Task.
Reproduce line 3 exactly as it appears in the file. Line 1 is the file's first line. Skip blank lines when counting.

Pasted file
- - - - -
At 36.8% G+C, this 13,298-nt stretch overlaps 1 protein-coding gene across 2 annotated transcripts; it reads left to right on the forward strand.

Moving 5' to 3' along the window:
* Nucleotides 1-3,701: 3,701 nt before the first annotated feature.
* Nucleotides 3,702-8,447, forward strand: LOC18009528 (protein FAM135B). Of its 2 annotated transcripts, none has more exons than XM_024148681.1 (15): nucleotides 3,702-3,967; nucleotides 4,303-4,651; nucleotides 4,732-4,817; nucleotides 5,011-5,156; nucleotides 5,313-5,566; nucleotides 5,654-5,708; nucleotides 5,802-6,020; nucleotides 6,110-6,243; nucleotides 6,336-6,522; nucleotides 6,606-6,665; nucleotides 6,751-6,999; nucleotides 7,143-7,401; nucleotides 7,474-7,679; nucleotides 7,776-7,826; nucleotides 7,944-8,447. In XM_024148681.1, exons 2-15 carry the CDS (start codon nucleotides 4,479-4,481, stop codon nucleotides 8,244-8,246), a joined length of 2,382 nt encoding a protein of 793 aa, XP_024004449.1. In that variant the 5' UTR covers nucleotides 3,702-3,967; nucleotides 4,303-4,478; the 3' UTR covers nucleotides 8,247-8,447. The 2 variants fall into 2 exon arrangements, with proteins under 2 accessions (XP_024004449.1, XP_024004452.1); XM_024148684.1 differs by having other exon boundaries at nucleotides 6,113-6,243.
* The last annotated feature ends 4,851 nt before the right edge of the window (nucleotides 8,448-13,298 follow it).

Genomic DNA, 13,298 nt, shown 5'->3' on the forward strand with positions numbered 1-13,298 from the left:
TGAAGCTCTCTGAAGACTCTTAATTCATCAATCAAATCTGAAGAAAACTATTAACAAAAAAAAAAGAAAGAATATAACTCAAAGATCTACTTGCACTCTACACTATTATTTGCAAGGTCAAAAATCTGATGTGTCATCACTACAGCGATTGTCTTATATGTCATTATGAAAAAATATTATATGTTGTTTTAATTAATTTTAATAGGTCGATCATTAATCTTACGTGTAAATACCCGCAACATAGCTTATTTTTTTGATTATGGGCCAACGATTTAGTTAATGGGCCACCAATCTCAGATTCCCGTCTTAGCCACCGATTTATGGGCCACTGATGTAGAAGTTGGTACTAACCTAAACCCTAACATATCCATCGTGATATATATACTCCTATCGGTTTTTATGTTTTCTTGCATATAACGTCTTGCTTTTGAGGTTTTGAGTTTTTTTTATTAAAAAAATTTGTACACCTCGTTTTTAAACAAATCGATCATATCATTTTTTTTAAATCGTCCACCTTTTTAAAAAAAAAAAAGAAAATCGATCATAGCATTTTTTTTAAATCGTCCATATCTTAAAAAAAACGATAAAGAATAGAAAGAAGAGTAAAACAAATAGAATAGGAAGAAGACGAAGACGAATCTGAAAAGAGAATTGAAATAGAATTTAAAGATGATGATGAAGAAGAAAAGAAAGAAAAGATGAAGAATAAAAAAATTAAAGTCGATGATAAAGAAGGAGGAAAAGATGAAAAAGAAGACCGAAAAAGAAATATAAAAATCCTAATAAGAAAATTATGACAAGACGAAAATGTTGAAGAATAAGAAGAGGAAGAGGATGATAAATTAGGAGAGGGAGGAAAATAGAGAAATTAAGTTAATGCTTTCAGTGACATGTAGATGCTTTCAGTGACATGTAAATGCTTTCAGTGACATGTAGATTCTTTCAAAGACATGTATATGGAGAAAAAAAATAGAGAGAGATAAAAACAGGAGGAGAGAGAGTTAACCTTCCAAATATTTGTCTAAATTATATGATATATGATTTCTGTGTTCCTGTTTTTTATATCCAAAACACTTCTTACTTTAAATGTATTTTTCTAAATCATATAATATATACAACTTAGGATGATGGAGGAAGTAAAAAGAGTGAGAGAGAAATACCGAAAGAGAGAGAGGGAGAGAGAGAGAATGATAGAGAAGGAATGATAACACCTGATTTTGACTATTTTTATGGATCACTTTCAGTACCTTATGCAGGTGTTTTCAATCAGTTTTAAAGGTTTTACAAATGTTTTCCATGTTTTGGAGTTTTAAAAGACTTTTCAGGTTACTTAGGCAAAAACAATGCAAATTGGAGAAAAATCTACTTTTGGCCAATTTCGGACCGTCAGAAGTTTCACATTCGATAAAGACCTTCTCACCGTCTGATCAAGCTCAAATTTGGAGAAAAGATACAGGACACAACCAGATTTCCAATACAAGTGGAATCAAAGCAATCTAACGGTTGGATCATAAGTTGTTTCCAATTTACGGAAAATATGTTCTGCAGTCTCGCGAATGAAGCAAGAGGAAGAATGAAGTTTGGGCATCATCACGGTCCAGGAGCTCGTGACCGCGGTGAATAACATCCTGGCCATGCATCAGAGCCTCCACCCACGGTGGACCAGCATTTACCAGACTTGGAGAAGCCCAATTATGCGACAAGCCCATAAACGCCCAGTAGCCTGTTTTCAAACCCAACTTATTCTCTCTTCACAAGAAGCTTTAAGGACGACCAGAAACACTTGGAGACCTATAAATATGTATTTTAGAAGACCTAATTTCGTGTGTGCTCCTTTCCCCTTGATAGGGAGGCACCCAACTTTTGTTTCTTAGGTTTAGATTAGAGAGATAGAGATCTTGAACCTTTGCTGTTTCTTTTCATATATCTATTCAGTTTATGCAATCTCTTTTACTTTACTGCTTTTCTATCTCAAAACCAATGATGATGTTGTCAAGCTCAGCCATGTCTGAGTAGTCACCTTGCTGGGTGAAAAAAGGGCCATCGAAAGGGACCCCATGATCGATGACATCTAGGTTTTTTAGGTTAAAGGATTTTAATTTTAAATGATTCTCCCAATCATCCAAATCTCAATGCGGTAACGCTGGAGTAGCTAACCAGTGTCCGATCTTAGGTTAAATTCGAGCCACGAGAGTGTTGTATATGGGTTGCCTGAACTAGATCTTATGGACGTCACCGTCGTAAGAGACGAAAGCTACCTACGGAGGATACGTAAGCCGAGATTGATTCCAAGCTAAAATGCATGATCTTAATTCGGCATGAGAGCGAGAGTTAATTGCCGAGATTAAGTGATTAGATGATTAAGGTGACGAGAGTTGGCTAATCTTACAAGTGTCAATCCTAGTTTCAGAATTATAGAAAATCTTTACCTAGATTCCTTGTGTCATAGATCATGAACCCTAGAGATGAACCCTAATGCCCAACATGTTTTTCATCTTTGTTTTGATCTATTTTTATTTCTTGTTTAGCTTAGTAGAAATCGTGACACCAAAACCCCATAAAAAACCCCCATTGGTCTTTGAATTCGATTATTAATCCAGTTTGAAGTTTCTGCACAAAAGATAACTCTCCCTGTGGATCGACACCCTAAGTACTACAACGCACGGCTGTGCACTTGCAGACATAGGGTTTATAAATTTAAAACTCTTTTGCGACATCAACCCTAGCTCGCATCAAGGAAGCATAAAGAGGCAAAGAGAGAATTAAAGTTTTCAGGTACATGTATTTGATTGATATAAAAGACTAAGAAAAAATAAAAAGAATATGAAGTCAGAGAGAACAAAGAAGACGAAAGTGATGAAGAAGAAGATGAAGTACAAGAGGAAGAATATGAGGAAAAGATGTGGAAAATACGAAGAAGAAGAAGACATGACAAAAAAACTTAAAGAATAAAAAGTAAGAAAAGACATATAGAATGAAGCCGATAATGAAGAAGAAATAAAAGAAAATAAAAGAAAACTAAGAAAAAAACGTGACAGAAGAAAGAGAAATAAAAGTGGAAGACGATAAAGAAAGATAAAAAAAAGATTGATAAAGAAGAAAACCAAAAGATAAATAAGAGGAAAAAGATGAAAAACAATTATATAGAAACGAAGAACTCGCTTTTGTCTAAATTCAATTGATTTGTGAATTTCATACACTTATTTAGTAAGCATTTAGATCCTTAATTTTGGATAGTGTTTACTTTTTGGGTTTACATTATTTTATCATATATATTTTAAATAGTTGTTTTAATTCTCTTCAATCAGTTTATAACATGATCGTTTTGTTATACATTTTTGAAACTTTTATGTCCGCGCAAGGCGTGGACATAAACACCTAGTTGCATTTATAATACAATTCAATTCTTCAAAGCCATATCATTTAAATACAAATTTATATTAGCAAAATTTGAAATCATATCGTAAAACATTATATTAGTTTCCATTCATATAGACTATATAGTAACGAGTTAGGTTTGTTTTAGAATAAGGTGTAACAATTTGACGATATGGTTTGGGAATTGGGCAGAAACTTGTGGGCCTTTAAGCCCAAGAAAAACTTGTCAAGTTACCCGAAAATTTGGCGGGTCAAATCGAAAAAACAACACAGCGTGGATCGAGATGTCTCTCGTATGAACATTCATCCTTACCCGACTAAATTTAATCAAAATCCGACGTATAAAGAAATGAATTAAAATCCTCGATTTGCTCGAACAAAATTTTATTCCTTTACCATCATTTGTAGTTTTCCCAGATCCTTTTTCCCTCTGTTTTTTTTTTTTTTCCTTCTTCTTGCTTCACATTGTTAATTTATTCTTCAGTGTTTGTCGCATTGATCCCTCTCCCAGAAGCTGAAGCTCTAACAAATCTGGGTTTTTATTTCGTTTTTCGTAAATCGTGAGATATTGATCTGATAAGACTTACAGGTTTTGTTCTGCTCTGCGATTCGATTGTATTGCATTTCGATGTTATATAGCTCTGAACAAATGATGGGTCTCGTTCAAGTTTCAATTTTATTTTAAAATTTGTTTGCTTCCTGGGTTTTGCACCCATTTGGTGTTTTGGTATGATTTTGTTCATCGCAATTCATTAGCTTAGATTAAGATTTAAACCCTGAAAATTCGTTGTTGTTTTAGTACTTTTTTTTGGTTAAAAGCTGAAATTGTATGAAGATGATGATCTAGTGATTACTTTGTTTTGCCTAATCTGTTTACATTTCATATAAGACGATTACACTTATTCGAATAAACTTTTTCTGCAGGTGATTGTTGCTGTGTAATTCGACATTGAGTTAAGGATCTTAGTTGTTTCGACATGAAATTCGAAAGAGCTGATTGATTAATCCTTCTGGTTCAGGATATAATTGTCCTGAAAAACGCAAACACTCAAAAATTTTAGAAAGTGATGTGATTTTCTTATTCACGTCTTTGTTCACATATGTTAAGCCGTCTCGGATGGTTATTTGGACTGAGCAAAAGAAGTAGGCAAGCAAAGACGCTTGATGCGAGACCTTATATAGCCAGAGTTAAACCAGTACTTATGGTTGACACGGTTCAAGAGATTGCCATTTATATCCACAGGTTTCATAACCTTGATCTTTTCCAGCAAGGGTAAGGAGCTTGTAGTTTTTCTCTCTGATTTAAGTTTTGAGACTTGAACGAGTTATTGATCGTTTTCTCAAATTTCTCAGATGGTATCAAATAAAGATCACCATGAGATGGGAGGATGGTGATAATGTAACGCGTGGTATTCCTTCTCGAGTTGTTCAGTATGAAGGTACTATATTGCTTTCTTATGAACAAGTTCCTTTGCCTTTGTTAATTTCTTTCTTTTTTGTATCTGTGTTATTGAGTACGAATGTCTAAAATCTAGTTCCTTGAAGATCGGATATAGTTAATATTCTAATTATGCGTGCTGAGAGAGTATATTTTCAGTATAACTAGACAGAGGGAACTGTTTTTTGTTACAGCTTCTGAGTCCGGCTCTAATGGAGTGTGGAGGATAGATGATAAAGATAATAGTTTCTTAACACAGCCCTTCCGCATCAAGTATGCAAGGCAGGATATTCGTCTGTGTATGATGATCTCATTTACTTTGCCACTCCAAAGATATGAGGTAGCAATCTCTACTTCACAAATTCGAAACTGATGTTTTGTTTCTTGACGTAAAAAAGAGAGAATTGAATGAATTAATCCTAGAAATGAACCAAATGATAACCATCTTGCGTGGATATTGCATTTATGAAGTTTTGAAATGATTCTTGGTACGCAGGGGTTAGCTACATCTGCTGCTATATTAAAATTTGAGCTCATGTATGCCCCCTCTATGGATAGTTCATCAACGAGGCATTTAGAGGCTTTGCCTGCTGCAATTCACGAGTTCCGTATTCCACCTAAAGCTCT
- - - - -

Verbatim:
* Nucleotides 1-3,701: 3,701 nt before the first annotated feature.